Abroad with Mark Twain and Eugene Field/The Tragedy of Genius

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On October 13, 1891, Mark Twain and I went together to the Berlin University to see the great Virchow lionized and almost deified by his fellow professors and by the students. Mark was much impressed and promised to give Virchow a good send-off in his correspondence. And on the way home he waxed almost sentimental, saying: "Virchow is seventy years old. In a little while he will either be dead or that great intellect of his will begin to deteriorate, and what a pity that would be!

"There was Emerson, who valued impressions and ideas above everything—in his way as great a man as Virchow and certainly a great benefactor of his countrymen. But Holmes told me that in the late seventies of his long life, facts counted no longer with Emerson, for his memory was gone. At Longfellow's funeral, which preceded his own by a few months only, Emerson walked up to the coffin twice, probably forgetting the second time that he had already gazed upon his late friend's face. When he had taken this last farewell, he came back to his seat and said to to the person nearest to him:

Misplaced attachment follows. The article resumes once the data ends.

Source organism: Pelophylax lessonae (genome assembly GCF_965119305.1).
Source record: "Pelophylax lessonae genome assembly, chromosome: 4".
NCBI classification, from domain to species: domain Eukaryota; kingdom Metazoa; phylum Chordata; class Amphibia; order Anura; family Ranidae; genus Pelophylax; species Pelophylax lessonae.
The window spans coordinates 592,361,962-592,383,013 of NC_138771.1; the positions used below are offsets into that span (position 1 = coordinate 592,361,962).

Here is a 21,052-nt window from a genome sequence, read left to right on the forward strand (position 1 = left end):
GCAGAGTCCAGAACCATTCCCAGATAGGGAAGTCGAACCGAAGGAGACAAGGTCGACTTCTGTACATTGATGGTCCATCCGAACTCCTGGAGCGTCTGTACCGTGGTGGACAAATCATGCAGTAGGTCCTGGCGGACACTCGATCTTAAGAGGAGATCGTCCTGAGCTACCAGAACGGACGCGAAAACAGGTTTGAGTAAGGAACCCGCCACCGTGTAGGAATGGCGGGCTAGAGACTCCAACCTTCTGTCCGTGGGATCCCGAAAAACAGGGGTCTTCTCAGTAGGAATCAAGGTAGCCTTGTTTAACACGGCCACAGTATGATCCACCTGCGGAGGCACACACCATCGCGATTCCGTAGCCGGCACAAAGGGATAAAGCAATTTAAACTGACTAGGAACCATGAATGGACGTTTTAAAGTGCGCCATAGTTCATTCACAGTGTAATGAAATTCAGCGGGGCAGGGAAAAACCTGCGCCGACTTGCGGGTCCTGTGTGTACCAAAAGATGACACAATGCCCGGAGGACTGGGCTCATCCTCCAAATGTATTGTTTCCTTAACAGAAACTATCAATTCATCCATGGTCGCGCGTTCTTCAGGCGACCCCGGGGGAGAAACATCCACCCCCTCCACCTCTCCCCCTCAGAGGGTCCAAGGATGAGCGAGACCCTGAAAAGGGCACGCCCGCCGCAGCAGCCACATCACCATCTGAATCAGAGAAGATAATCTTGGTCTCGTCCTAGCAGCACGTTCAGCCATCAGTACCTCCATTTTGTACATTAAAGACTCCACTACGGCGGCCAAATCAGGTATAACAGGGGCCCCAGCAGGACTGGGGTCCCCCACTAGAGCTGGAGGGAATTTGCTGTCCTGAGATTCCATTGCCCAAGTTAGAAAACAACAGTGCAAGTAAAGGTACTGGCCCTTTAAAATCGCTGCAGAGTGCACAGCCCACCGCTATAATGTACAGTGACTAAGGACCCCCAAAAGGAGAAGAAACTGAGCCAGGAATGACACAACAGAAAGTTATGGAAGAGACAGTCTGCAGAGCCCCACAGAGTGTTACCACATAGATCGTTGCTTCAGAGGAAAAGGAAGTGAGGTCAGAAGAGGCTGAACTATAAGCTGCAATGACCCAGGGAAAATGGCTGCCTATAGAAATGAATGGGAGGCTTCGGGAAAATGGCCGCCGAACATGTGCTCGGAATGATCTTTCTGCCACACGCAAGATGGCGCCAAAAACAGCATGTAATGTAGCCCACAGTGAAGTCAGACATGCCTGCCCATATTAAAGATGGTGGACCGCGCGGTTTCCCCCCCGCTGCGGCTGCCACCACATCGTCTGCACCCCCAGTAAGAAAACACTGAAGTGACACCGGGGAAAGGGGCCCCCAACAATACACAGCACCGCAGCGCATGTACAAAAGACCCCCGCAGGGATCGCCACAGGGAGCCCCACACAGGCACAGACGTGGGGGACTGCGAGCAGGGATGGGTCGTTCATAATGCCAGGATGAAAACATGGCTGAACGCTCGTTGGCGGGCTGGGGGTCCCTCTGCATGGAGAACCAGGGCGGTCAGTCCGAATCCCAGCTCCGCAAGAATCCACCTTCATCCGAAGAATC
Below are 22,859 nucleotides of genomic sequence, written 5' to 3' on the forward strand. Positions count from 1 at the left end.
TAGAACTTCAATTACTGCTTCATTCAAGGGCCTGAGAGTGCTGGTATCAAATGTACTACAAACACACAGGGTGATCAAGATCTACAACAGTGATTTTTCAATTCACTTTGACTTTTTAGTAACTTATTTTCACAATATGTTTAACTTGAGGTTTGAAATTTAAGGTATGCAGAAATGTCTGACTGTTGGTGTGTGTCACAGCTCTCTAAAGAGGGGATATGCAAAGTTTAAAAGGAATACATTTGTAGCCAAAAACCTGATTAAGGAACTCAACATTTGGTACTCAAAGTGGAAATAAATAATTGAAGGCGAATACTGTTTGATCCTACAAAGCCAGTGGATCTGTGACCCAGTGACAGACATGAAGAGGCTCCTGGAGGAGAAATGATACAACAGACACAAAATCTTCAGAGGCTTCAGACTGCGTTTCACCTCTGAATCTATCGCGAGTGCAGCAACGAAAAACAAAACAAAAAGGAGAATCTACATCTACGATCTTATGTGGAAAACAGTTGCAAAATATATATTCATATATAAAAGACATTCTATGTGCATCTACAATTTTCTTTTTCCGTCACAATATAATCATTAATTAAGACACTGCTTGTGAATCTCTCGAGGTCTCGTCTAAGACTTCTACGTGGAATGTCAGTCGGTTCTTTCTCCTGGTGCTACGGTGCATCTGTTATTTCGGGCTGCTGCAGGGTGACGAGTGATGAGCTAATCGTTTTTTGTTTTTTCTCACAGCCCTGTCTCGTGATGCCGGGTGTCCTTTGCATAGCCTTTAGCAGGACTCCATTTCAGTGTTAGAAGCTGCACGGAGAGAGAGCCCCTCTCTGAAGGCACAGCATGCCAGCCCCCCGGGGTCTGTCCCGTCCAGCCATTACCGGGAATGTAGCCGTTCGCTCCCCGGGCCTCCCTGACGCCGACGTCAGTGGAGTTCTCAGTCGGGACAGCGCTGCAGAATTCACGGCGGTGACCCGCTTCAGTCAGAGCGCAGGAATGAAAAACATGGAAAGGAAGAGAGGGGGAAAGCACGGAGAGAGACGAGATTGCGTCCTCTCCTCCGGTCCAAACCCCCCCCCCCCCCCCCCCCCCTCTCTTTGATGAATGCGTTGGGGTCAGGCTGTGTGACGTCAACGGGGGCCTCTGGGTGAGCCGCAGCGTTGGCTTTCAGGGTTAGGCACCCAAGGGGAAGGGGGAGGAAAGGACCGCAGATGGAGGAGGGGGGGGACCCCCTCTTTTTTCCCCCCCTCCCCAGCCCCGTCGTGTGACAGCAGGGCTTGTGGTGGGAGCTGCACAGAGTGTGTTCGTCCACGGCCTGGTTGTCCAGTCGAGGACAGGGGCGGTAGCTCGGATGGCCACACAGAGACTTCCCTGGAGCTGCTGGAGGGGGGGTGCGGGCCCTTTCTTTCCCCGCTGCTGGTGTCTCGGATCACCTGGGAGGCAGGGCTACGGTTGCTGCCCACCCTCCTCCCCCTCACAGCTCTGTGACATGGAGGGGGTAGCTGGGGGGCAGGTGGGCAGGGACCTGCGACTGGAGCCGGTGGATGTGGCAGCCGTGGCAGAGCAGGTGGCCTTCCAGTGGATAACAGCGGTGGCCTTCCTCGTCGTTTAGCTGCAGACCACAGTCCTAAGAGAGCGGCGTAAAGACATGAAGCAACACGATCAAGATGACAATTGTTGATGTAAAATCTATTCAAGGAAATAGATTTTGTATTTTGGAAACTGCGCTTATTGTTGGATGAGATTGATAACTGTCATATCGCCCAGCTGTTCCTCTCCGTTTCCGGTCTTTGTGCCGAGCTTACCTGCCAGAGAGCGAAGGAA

"'That dead man was a sweet and beautiful soul, but I have completely forgotten his name.'

"For myself," concluded Twain, "I have forgotten many a thing, but I will never forget that little speech of poor old Emerson. Sic transit gloria mundi—such is the way of the world, a free translation, I know, but highly applicable."